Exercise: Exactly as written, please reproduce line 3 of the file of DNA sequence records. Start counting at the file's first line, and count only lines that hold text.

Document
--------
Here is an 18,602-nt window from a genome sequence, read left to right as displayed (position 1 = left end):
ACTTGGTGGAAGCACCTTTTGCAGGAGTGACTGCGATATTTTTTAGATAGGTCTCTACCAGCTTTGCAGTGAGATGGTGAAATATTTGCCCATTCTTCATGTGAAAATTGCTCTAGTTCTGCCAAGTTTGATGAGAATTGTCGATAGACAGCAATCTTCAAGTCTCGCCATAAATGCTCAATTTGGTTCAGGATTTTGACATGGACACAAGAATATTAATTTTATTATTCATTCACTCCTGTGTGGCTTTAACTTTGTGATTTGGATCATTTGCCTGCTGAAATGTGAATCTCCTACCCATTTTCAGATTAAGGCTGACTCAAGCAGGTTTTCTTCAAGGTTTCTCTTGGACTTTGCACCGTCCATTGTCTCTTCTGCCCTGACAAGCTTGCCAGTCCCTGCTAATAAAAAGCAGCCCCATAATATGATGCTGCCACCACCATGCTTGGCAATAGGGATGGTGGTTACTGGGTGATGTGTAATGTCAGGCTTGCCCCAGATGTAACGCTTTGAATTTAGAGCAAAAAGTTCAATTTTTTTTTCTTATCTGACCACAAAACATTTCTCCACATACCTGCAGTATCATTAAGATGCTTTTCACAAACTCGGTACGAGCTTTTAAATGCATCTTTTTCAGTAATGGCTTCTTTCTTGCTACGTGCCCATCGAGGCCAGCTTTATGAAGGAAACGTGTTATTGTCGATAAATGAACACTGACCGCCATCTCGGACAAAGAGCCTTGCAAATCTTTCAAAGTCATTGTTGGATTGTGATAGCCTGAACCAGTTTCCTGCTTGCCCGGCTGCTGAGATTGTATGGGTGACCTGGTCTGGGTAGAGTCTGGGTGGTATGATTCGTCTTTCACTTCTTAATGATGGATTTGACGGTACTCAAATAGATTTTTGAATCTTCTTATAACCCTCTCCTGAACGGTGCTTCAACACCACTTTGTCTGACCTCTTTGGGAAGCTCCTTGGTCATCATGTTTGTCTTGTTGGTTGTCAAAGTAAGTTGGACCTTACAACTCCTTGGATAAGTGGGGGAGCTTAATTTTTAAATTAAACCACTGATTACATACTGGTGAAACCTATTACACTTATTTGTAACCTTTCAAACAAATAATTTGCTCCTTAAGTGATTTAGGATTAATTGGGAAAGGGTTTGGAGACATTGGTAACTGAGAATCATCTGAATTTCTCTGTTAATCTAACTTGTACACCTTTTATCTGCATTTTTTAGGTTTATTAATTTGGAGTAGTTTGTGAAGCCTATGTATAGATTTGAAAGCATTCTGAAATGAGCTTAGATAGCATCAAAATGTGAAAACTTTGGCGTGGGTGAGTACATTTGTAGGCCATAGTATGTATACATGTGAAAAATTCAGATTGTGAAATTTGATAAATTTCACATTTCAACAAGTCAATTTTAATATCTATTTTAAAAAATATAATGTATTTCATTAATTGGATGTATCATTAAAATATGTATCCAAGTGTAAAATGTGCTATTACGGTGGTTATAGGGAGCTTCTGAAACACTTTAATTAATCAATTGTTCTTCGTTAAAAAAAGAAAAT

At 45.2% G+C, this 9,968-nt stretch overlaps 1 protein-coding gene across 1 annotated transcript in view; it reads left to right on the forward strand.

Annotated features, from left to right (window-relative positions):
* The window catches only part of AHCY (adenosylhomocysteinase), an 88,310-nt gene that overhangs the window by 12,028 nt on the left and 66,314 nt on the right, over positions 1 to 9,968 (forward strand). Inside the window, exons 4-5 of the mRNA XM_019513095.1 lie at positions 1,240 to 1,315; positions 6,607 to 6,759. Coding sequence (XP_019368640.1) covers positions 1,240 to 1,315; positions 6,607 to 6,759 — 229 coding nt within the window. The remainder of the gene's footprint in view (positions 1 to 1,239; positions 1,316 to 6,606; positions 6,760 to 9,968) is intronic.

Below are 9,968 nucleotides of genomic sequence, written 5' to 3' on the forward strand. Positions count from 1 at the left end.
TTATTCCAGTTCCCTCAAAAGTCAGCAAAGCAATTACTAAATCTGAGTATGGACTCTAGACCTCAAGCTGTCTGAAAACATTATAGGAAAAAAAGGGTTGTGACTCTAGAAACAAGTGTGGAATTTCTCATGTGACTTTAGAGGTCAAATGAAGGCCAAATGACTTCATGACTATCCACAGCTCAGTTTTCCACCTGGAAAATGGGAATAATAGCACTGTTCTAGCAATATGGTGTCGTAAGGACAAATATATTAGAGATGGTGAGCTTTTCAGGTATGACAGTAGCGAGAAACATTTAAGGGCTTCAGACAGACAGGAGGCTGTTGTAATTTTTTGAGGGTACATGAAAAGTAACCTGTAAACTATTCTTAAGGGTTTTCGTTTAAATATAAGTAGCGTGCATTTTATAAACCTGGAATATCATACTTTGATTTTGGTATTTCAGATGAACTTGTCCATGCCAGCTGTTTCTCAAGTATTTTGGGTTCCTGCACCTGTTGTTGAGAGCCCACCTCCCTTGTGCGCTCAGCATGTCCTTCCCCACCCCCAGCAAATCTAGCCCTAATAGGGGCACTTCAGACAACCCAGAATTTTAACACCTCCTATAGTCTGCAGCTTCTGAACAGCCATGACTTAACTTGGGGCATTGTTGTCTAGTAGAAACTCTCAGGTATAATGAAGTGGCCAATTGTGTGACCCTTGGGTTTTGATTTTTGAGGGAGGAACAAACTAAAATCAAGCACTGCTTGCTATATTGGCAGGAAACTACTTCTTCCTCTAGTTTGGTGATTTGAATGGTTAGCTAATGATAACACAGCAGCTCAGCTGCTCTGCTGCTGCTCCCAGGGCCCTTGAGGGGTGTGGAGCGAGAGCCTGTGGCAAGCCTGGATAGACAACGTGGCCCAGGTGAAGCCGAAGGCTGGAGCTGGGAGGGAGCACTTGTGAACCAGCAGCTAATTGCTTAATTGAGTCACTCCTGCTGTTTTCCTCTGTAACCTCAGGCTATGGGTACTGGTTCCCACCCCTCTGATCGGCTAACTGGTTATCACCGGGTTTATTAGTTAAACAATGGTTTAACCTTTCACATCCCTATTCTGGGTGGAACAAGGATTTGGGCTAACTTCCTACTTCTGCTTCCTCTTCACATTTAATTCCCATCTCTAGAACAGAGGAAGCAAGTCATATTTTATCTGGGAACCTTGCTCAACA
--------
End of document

At 45.2% G+C, this 9,968-nt stretch overlaps 1 protein-coding gene across 1 annotated transcript in view; it reads left to right on the forward strand.